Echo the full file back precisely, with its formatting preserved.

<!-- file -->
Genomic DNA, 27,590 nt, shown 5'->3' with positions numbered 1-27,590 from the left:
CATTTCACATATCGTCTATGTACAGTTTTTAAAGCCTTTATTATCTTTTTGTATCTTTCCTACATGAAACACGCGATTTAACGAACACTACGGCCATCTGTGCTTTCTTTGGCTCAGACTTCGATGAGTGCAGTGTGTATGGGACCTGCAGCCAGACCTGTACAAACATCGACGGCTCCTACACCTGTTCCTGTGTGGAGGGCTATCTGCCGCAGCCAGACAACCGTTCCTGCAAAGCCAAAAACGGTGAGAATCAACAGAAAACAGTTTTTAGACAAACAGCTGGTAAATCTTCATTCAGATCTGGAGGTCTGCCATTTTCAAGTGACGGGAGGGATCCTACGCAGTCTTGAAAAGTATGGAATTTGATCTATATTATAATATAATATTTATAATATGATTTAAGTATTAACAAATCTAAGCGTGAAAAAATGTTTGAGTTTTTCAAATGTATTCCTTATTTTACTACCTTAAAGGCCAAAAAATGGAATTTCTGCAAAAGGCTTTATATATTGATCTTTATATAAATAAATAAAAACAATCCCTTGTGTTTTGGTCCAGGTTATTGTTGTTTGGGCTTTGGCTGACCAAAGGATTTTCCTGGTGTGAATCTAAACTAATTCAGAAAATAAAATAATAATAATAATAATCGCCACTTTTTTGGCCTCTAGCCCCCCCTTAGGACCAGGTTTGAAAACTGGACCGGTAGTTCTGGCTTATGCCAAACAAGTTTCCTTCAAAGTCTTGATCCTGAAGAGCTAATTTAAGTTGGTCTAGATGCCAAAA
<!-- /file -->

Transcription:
Genomic DNA, 27,590 nt, shown 5'->3' with positions numbered 1-27,590 from the left:
CATTTCACATATCGTCTATGTACAGTTTTTAAAGCCTTTATTATCTTTTTGTATCTTTCCTACATGAAACACGCGATTTAACGAACACTACGGCCATCTGTGCTTTCTTTGGCTCAGACTTCGATGAGTGCAGTGTGTATGGGACCTGCAGCCAGACCTGTACAAACATCGACGGCTCCTACACCTGTTCCTGTGTGGAGGGCTATCTGCCGCAGCCAGACAACCGTTCCTGCAAAGCCAAAAACGGTGAGAATCAACAGAAAACAGTTTTTAGACAAACAGCTGGTAAATCTTCATTCAGATCTGGAGGTCTGCCATTTTCAAGTGACGGGAGGGATCCTACGCAGTCTTGAAAAGTATGGAATTTGATCTATATTATAATATAATATTTATAATATGATTTAAGTATTAACAAATCTAAGCGTGAAAAAATGTTTGAGTTTTTCAAATGTATTCCTTATTTTACTACCTTAAAGGCCAAAAAATGGAATTTCTGCAAAAGGCTTTATATATTGATCTTTATATAAATAAATAAAAACAATCCCTTGTGTTTTGGTCCAGGTTATTGTTGTTTGGGCTTTGGCTGACCAAAGGATTTTCCTGGTGTGAATCTAAACTAATTCAGAAAATAAAATAATAATAATAATAATCGCCACTTTTTTGGCCTCTAGCCCCCCCTTAGGACCAGGTTTGAAAACTGGACCGGTAGTTCTGGCTTATGCCAAACAAGTTTCCTTCAAAGTCTTGATCCTGAAGAGCTAATTTAAGTTGGTCTAGATGCCAAAA